News story

Apprenticeships will contribute £34 billion to UK economy this year

New research from the Centre for Economics and Business Research (Cebr) reveals that apprenticeships will contribute £34 billion to the UK economy in 2014.

Apprenticeships will contribute £34 billion to UK economy this year
Apprenticeships will contribute £34 billion to UK economy this year

This figure includes gains to the economy from higher wages, business profits and taxes of £31 billion per year, an estimated reduction in unemployment benefit payments of £370 million per year, and benefits to organisations while training apprentices of £1.9 billion per year (in 2014 prices). The ratio of benefits to costs of apprenticeships is £21 for the national economy for each £1 of public money spent*.

In addition the research shows that the number of people starting an apprenticeship each year has grown from around 100,000 in 1950 to more than 440,000 people in 2013-14, and the government is on course to deliver in excess of 2 million apprenticeships in the lifetime of this parliament**.

If this upward trend in recruitment continues, the national economy stands to gain £50 billion by 2025 and £101 billion by 2050. If the number of employers taking on apprentices rises still further, these benefits could increase by £8 billion in 2050, giving a total gain of £109 billion.

This research is published ahead of a ‘Made by apprentices 1914 – 2014’ event taking place today on board HMS St Albans, marking 100 years of apprenticeships. Employers who have been delivering apprenticeships for 100 years will attend, along with some of their apprentices.

Employers will include the Ministry of Defence, the largest employer of apprentices in the UK, large independent retailer the Lincolnshire Co-op, leading engineering support service provider Babcock International Group and Merseyside shipbuilder Cammell Laird.

‘Made by apprentices 1914-2014’ will recognise all the employers taking part in the Centenary Apprenticeship Programme and the contribution of apprentices past and present.

Minister of State for Skills Nick Boles said:

Today’s celebration of a hundred years of apprenticeships demonstrates how they have long played a key role in the workforce and commemorates the contribution apprentices have made to employers and the nation. Apprenticeships are at the heart of the Government’s drive to equip people with the skills that employers need to grow and compete.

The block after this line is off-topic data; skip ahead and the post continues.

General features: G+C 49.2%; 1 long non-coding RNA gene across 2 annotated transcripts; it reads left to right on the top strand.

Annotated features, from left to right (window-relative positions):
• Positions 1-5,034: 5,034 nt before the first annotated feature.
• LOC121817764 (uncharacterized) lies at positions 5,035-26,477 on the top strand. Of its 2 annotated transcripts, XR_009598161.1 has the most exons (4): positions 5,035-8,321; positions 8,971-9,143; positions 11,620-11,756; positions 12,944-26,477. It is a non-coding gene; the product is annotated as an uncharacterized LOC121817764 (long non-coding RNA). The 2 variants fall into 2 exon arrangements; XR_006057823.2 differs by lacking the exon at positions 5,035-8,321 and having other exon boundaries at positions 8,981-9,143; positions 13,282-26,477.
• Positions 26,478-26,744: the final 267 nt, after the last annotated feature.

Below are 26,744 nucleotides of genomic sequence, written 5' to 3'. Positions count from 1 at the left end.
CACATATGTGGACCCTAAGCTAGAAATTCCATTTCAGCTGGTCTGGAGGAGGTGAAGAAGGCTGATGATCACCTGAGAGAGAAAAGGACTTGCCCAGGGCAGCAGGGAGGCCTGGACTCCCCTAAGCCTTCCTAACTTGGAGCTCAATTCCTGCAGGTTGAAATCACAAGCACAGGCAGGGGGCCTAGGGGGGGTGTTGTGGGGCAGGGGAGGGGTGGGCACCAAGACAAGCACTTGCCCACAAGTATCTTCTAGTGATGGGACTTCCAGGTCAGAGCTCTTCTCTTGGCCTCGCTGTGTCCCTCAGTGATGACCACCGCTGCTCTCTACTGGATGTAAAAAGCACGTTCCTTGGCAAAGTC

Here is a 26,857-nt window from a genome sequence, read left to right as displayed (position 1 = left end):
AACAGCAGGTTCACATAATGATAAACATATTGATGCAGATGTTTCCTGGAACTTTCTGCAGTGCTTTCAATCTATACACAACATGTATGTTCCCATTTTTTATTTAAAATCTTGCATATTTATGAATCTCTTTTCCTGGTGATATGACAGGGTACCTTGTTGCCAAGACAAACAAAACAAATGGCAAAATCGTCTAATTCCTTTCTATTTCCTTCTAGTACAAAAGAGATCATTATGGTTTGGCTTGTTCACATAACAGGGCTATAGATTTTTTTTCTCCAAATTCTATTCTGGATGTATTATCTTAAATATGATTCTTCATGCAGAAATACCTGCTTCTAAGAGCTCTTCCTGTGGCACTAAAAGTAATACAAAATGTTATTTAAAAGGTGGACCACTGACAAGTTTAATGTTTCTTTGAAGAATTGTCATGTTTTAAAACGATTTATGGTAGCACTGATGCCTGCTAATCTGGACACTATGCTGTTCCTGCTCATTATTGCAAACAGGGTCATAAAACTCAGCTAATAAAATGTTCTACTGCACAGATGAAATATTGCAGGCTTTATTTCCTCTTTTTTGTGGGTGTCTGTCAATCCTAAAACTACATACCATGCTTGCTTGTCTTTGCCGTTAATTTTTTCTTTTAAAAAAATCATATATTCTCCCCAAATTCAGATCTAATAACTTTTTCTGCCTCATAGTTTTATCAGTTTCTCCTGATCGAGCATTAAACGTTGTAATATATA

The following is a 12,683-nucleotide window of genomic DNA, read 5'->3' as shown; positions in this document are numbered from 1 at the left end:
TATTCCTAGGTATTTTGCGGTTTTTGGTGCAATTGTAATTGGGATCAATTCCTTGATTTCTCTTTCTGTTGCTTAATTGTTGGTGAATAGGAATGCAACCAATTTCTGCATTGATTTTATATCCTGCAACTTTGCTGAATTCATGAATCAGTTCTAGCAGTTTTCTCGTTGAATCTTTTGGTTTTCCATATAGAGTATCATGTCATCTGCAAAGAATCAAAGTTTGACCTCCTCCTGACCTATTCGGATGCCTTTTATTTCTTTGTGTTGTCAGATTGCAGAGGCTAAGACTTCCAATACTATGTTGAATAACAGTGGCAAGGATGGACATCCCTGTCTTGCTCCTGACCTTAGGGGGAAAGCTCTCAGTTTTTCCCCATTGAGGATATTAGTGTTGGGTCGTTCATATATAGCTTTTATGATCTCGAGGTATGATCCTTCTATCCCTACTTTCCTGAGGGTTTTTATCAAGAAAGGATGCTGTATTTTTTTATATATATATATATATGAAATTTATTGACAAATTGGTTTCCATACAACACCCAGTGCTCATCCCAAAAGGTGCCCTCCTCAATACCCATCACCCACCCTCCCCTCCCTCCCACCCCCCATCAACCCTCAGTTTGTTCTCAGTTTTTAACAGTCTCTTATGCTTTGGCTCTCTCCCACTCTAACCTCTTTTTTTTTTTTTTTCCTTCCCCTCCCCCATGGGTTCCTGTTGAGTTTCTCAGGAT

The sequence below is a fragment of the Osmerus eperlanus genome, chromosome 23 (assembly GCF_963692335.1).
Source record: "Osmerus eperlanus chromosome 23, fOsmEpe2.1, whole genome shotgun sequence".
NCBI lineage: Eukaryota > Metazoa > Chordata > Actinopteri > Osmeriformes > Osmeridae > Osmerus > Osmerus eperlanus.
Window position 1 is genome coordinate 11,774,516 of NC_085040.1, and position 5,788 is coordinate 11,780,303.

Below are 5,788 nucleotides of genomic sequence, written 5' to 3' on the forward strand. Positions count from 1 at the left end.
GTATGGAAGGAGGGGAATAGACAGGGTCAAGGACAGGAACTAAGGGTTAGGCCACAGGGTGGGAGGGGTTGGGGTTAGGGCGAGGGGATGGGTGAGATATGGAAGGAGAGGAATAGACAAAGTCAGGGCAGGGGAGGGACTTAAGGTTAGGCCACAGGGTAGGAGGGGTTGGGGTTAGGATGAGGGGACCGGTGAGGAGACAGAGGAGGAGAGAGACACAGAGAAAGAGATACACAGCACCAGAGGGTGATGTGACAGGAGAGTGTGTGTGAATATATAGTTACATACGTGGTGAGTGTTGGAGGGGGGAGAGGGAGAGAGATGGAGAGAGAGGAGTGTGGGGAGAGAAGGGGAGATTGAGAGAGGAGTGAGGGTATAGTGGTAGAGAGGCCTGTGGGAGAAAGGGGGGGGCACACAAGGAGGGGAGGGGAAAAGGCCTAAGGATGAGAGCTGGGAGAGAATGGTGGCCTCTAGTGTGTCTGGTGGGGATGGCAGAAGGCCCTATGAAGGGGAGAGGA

The Agency is urging employers to recognise the positive impact apprenticeships have made over the past hundred years and to consider how an apprenticeship could benefit their business in 2014 and beyond. The National Apprenticeship Ambassador Network is an employer-led body that aims to encourage more employers to become involved in apprenticeships in England.

David Meller, Chair of the Apprenticeship Ambassador Network (AAN), said:

This report clearly shows how worthwhile apprenticeships are for employers. By investing some of their time in the short-term in training an apprentice, businesses will profit for many years to come from a more highly-skilled and productive workforce. I would urge employers to consider how an apprenticeship could benefit their business in 2014 and beyond and to get in touch with their local ambassadors network.

You can read the full press release and the results of the Cebr report on the Apprenticeships website.

You can hear employers and individuals talk about what apprenticeships mean for them by watching the video shown at the event on board HMS St Albans.

Made by apprentices 1914-2014.

*In 2010, with government funded apprenticeships worth £1.2 billion, Cebr estimates benefits of £25.3 billion, a ratio of benefits to costs of £21 to each £1 of public spending.

**In 1950 data was collected by calendar year rather than academic year as it is today.

Published 27 November 2014